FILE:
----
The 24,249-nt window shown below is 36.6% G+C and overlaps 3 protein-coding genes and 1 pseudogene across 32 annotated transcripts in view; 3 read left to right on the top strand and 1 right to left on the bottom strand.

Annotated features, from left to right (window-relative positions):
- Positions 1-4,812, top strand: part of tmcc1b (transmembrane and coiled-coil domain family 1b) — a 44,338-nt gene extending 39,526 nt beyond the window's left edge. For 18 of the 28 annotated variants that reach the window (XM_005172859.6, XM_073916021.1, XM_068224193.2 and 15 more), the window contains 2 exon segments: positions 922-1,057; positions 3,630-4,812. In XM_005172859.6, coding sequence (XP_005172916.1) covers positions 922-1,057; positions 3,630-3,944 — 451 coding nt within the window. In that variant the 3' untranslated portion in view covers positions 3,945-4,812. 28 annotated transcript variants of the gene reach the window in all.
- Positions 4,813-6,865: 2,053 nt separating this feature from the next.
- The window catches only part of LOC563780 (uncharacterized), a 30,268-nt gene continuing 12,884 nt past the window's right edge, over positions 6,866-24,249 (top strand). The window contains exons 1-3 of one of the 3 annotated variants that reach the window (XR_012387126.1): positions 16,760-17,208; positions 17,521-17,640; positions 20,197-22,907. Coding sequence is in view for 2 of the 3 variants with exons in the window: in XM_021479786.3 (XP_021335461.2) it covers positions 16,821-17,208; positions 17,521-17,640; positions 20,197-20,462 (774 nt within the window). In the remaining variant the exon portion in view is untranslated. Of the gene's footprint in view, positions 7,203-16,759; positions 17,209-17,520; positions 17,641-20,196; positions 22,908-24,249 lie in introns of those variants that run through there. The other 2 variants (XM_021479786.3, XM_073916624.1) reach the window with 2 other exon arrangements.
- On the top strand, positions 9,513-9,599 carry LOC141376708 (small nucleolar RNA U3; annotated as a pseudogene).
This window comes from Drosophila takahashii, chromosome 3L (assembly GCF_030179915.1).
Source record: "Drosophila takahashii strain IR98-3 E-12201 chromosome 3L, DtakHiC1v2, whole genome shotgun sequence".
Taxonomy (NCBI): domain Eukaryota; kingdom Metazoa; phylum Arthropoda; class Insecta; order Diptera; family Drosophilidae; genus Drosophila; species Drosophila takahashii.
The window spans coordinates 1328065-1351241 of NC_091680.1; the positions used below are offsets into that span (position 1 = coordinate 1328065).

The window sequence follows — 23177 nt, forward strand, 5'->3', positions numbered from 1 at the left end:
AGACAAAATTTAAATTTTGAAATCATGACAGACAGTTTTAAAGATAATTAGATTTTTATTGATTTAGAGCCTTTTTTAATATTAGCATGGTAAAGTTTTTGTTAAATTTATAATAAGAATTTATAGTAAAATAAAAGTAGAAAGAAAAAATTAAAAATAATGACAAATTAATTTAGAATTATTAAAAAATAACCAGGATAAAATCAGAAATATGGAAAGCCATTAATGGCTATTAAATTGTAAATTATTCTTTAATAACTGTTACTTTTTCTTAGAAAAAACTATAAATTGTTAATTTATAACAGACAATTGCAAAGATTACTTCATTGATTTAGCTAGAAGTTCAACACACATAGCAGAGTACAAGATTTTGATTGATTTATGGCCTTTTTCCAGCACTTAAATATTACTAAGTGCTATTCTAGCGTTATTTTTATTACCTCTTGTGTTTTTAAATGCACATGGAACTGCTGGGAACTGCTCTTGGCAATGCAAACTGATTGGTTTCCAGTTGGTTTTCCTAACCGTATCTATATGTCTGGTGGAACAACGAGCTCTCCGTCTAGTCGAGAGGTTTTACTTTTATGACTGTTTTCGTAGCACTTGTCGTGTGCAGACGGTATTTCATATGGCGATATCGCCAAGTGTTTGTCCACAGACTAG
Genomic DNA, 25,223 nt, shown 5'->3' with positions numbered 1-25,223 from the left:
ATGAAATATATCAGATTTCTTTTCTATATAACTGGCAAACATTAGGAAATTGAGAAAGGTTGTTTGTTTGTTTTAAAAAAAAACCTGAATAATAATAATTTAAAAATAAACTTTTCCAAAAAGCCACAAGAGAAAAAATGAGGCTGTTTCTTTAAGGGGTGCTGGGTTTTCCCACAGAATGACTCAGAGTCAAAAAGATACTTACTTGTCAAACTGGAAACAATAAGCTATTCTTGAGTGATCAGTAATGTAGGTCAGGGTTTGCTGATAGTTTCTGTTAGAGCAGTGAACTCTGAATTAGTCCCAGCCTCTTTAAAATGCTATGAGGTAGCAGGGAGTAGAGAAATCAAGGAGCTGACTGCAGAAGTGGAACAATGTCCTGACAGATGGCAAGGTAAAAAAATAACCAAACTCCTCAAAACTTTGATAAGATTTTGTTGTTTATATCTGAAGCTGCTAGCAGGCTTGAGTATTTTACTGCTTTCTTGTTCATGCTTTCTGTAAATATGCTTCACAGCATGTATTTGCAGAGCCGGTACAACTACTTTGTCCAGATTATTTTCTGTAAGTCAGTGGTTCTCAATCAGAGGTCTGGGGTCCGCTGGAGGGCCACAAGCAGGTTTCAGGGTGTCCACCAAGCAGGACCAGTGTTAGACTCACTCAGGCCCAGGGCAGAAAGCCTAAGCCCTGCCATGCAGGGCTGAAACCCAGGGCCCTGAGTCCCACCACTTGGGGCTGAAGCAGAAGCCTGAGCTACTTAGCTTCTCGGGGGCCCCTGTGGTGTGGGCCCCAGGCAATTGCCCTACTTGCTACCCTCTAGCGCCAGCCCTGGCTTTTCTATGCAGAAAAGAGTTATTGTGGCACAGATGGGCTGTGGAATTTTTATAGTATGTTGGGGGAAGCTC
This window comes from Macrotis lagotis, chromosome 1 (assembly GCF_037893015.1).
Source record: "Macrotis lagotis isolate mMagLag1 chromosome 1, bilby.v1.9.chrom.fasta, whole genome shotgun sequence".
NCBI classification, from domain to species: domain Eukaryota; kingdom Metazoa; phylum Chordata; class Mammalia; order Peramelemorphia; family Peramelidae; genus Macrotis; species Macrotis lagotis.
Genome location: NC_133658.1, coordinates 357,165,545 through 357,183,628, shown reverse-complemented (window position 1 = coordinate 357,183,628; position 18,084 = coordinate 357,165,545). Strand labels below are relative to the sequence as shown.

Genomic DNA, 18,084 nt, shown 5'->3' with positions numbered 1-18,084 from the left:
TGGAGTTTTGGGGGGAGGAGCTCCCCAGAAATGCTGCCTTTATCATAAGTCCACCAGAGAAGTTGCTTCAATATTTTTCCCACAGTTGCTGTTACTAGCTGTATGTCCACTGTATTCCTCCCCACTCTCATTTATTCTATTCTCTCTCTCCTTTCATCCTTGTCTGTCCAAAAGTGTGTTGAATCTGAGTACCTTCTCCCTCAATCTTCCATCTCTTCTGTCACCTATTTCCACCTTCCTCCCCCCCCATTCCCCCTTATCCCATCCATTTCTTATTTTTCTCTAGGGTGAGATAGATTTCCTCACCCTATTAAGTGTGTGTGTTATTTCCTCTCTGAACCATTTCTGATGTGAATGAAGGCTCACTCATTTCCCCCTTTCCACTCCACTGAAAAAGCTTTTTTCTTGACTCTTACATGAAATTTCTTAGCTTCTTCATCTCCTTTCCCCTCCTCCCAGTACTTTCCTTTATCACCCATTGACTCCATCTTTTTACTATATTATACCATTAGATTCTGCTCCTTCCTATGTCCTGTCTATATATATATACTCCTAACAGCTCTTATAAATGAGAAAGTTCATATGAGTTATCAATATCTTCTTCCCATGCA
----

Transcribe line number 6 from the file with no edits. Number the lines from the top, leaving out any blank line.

- On the top strand, positions 9,513-9,599 carry LOC141376708 (small nucleolar RNA U3; annotated as a pseudogene).